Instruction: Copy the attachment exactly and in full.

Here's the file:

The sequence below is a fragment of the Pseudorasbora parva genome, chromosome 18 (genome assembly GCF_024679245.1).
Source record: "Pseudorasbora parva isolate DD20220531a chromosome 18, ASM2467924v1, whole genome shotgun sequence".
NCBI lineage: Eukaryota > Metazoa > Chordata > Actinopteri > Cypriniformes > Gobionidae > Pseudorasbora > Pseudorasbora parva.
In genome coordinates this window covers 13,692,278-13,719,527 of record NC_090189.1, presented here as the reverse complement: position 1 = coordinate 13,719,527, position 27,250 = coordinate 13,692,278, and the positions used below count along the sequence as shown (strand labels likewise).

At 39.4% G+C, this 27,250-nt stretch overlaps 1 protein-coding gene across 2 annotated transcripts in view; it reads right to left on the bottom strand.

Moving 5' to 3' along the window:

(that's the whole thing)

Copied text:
The sequence below is a fragment of the Pseudorasbora parva genome, chromosome 18 (genome assembly GCF_024679245.1).
Source record: "Pseudorasbora parva isolate DD20220531a chromosome 18, ASM2467924v1, whole genome shotgun sequence".
NCBI lineage: Eukaryota > Metazoa > Chordata > Actinopteri > Cypriniformes > Gobionidae > Pseudorasbora > Pseudorasbora parva.
In genome coordinates this window covers 13,692,278-13,719,527 of record NC_090189.1, presented here as the reverse complement: position 1 = coordinate 13,719,527, position 27,250 = coordinate 13,692,278, and the positions used below count along the sequence as shown (strand labels likewise).

At 39.4% G+C, this 27,250-nt stretch overlaps 1 protein-coding gene across 2 annotated transcripts in view; it reads right to left on the bottom strand.

Moving 5' to 3' along the window: